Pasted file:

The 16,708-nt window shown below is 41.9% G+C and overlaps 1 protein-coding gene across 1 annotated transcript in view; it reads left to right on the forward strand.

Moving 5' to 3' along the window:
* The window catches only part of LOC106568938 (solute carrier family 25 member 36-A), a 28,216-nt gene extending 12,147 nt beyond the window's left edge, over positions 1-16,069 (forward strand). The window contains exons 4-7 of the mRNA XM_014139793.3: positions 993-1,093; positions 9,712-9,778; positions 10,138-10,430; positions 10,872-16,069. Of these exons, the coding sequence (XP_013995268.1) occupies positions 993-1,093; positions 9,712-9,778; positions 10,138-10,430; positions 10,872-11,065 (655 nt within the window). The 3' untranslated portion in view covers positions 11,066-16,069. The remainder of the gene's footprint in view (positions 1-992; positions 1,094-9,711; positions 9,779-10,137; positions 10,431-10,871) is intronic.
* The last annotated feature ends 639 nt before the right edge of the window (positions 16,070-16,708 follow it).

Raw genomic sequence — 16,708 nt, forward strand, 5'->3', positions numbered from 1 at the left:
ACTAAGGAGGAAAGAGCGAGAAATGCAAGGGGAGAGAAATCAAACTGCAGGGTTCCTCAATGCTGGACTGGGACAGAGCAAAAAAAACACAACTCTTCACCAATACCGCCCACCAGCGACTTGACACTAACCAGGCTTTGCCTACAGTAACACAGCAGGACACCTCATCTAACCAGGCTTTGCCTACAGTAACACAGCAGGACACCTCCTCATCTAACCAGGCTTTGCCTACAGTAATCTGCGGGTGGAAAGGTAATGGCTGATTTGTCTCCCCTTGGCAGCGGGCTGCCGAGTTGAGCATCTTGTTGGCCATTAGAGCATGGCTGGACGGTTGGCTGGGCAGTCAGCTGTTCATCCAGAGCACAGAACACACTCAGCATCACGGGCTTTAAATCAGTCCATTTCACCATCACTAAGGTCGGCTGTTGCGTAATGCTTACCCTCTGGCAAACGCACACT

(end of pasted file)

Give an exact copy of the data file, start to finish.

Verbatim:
The 16,708-nt window shown below is 41.9% G+C and overlaps 1 protein-coding gene across 1 annotated transcript in view; it reads left to right on the forward strand.

Moving 5' to 3' along the window:
* The window catches only part of LOC106568938 (solute carrier family 25 member 36-A), a 28,216-nt gene extending 12,147 nt beyond the window's left edge, over positions 1-16,069 (forward strand). The window contains exons 4-7 of the mRNA XM_014139793.3: positions 993-1,093; positions 9,712-9,778; positions 10,138-10,430; positions 10,872-16,069. Of these exons, the coding sequence (XP_013995268.1) occupies positions 993-1,093; positions 9,712-9,778; positions 10,138-10,430; positions 10,872-11,065 (655 nt within the window). The 3' untranslated portion in view covers positions 11,066-16,069. The remainder of the gene's footprint in view (positions 1-992; positions 1,094-9,711; positions 9,779-10,137; positions 10,431-10,871) is intronic.
* The last annotated feature ends 639 nt before the right edge of the window (positions 16,070-16,708 follow it).

Raw genomic sequence — 16,708 nt, forward strand, 5'->3', positions numbered from 1 at the left:
ACTAAGGAGGAAAGAGCGAGAAATGCAAGGGGAGAGAAATCAAACTGCAGGGTTCCTCAATGCTGGACTGGGACAGAGCAAAAAAAACACAACTCTTCACCAATACCGCCCACCAGCGACTTGACACTAACCAGGCTTTGCCTACAGTAACACAGCAGGACACCTCATCTAACCAGGCTTTGCCTACAGTAACACAGCAGGACACCTCCTCATCTAACCAGGCTTTGCCTACAGTAATCTGCGGGTGGAAAGGTAATGGCTGATTTGTCTCCCCTTGGCAGCGGGCTGCCGAGTTGAGCATCTTGTTGGCCATTAGAGCATGGCTGGACGGTTGGCTGGGCAGTCAGCTGTTCATCCAGAGCACAGAACACACTCAGCATCACGGGCTTTAAATCAGTCCATTTCACCATCACTAAGGTCGGCTGTTGCGTAATGCTTACCCTCTGGCAAACGCACACT